The new 1891 Revolution dining concept on North Carolina A&T State University (NCATSU) campus, named to honor the year the public, historically black land-grant research university was founded, combines the latest in industry trends when it comes to dining at college campuses. The virtual (ghost) kitchen concept is a take-out/delivery only venue that uses student mobile-ordering combined with delivery by autonomous, on-demand robots from Starship Technologies.
Debuting March 14 this year, the virtual kitchen uses the space formerly occupied by a previous traditional retail outlet called 1891 Bistro, which already had all the equipment and infrastructure in place in its production facilities.
“Our team is always looking to find ways to implement creative and innovative concepts for our dining program, and a virtual kitchen concept just really seemed to fit the students’ needs and requests by providing a variety of dining and menu options, along with the convenience of the [mobile] ordering and delivery through our autonomous robot service,” says Sodexo Resident District Manager Joe Burdi.
As for what the robots deliver, 1891 Revolution offers a rotation of different cuisine concepts throughout the academic year with a diverse array of choices requested by students. It launched with the made-to-order Hibachi concept, which had been featured in a popup on campus earlier and “students absolutely loved it, so we decided to bring it back in our virtual kitchen rotation,” Burdi offers. Hibachi was switched out in early April to the Mr. Beast smashburger concept, which will run through the rest of the semester, and Burdi says he has plans for additional concepts for the 2022-23 academic year.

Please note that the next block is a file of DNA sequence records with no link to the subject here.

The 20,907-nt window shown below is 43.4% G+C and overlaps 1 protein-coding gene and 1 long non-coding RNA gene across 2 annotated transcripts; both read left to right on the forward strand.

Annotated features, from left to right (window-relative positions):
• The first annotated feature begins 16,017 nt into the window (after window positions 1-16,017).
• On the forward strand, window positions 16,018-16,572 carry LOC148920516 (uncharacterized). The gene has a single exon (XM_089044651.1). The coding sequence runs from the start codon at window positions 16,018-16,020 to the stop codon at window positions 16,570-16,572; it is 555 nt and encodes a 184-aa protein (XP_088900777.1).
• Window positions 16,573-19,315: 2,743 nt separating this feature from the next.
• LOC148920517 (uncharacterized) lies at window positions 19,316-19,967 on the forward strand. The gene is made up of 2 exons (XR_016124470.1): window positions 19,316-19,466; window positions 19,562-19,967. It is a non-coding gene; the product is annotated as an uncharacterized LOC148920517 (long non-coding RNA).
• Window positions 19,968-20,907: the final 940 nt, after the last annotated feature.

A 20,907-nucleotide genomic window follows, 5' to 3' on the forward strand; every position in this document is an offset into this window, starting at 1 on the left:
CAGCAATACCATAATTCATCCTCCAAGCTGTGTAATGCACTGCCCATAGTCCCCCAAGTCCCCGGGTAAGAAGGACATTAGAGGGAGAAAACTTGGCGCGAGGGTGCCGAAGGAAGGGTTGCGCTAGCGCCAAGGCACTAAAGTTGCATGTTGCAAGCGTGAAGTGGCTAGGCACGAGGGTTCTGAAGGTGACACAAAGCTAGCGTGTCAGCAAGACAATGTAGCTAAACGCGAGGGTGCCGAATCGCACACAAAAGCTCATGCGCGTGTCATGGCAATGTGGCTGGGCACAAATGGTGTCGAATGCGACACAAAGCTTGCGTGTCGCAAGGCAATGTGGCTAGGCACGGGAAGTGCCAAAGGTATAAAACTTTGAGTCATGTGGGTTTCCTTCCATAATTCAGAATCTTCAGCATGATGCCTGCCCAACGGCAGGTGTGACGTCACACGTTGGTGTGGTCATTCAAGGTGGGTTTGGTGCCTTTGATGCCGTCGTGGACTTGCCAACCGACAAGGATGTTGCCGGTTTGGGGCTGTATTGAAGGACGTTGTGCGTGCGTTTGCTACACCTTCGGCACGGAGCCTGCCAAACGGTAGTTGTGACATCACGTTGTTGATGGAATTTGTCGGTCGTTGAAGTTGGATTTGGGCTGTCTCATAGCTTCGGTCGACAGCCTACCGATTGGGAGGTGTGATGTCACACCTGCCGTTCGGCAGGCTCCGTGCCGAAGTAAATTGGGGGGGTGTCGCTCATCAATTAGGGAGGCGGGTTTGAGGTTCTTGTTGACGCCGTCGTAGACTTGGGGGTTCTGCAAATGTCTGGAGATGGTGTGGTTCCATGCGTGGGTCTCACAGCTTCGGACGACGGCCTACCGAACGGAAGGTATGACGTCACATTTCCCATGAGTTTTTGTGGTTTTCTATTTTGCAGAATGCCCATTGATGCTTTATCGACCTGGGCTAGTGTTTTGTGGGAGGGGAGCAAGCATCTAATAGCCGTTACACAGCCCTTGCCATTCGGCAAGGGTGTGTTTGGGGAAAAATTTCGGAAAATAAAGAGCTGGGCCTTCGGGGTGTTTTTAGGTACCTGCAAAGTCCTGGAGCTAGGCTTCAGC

“Each concept has a standard menu that runs every day for the duration of that concept,” he explains. Currently, 1891 Revolution operates between noon and 6 p.m. weekdays, covering the campus dining program’s busiest times (12-2 p.m. and 4-6 p.m.).
The average turnaround between ordering and fulfillment is 20-30 minutes, depending on how busy the kitchen is and where the delivery is to be made. Each robot carries only a single order at a time. Because the university chose to use Higher Education Relief Fund (HERF) monies to support the launch of the robot delivery service, there are no delivery or service fees charged to students for the first two years of the program, so they only pay the cost of the menu items they order.
Twenty robots debuted at NCATSU on Oct. 25 last year and were so popular that Sodexo has since added 30 more to the fleet as the units created quite a buzz on campus, with the launch video generating more than 50,000 views. In addition to orders from 1891 Revolution, the robots also make deliveries from most of the retail dining concepts on campus. The program currently is averaging about 400 deliveries a day—about 120 from 1891 Revolution—and over 12,000 a month.
They are also used for express breakfast deliveries and with special robot pop-up restaurants featuring concepts like acai bowls and international fare, adds Sodexo Marketing Specialist Courtland Thomas. “To us, this is a key differentiator—that we deliver food that’s specific to the students on our campus,” he says.
Currently, Sodexo is also looking to extend the robot delivery service to groceries and is using the spring semester to refine it with the intention of full launch in the fall, Burdi notes.